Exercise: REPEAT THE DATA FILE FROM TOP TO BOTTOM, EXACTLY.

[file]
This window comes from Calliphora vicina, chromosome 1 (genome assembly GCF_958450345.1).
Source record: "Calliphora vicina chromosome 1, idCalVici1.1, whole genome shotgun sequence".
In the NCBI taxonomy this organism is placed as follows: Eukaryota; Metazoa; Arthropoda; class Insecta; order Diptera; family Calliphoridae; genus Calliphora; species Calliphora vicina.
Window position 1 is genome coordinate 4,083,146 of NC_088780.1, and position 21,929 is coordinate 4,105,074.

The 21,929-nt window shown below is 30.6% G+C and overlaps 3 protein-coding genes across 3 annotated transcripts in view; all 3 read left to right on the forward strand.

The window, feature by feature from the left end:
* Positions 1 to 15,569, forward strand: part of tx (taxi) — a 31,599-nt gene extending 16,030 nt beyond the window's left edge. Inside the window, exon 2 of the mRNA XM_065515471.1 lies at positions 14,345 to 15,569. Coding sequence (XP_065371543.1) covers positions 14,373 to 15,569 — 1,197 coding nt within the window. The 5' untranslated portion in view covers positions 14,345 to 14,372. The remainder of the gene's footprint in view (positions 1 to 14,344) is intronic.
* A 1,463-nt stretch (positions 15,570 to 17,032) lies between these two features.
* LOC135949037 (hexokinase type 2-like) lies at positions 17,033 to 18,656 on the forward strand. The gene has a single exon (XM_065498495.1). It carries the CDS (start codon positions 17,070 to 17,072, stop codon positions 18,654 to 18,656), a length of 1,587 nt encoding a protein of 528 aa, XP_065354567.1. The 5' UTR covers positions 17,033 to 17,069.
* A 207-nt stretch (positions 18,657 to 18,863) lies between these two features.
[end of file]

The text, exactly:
This window comes from Calliphora vicina, chromosome 1 (genome assembly GCF_958450345.1).
Source record: "Calliphora vicina chromosome 1, idCalVici1.1, whole genome shotgun sequence".
In the NCBI taxonomy this organism is placed as follows: Eukaryota; Metazoa; Arthropoda; class Insecta; order Diptera; family Calliphoridae; genus Calliphora; species Calliphora vicina.
Window position 1 is genome coordinate 4,083,146 of NC_088780.1, and position 21,929 is coordinate 4,105,074.

The 21,929-nt window shown below is 30.6% G+C and overlaps 3 protein-coding genes across 3 annotated transcripts in view; all 3 read left to right on the forward strand.

The window, feature by feature from the left end:
* Positions 1 to 15,569, forward strand: part of tx (taxi) — a 31,599-nt gene extending 16,030 nt beyond the window's left edge. Inside the window, exon 2 of the mRNA XM_065515471.1 lies at positions 14,345 to 15,569. Coding sequence (XP_065371543.1) covers positions 14,373 to 15,569 — 1,197 coding nt within the window. The 5' untranslated portion in view covers positions 14,345 to 14,372. The remainder of the gene's footprint in view (positions 1 to 14,344) is intronic.
* A 1,463-nt stretch (positions 15,570 to 17,032) lies between these two features.
* LOC135949037 (hexokinase type 2-like) lies at positions 17,033 to 18,656 on the forward strand. The gene has a single exon (XM_065498495.1). It carries the CDS (start codon positions 17,070 to 17,072, stop codon positions 18,654 to 18,656), a length of 1,587 nt encoding a protein of 528 aa, XP_065354567.1. The 5' UTR covers positions 17,033 to 17,069.
* A 207-nt stretch (positions 18,657 to 18,863) lies between these two features.